So I finally got a trainer and set it up even though the weather is now improving. However, I have a question about the set up. The one I got has a metal skewer to insert in the back tire, but that requires removing the skewer and quick release thingy that is on my bike and replacing it with the one that comes with the trainer each time I want to use it or switch it back. It's not impossible, but its a bit of a pain in the ass. What is the reason for switching it? Is it completely necessary? What if instead of switching out the whole skewer I only switch the bolt side near the gears since the one I have looks like its made of plastic and this one is metal? Can anyone explain this to me? Sorry i am not that knowledgeable about gear to know what the terms for these pieces are, so I can further elaborate if necessary.
I assume both skewers fit your wheel and frame (which sounds like you've tried)? You could almost certainly leave the "trainer" skewer in permanently.
Each trainer works a little bit differently. Perhaps folks can provide better help if you provide the brand name of your trainer. I have a Kurt Kinetic trainer that comes with its own skewer. I've never had to use that. Most of the trainer that I've seen (including mine), you can just hook up your bike as is. There is no need to remove your quick release/skewer and replace with them the one provided but the trainer. The skewer that is provided is usually for bikes that have really funky configurations (i.e., really old bikes or odd sized bikes).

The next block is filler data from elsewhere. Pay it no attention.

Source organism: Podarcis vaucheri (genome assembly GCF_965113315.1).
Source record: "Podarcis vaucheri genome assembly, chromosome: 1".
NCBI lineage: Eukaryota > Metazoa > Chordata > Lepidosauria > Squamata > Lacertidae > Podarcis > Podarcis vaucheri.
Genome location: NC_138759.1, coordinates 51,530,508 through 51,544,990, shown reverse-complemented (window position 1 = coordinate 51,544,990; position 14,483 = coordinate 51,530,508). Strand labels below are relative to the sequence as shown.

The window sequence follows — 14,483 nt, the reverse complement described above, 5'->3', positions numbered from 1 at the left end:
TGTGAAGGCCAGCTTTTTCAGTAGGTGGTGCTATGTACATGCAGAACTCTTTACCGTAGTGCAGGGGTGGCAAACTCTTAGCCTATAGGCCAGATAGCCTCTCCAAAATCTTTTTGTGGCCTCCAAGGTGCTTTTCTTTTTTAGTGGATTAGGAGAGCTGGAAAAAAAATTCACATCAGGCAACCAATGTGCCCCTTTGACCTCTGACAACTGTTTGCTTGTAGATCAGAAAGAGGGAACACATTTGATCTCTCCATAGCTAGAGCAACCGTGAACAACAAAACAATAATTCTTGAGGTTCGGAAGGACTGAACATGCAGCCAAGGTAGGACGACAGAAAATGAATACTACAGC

To add onto what Jason and Tuan said: Sometimes using the provided skewer can provide more stability than the one that came with your wheel. As you notice, the trainer skewer is medal and yours is plastic. It also may be heavier than the one that came with your wheel.
Additionally, skewers can get scratched up by being in the trainer. If you have a nice skewer and don't want it to get scratched, the trainer skewer takes the wear and tear. Your nice skewer stays nice.
I have the same. Some higher end bikes don't have a steel skewer in order to reduce weight. The steel skewer is stronger for the compression that is created by the trainer clampong down on it. Additionally some skewer ends are made od plastic to reduce weight. You wouldny want to put your bike and body weight onto the little plastic cap on the end of the skewer and that happens when the trainer connects to the skewer. Plastic scewers can potentially break.
Wow, Thanks everyone for the response... I'l go check the differences between the skewers to see if the one I use seems strong enough, and if not, then leave the trainer ones in most of the time except for races.
Thanks again everyone!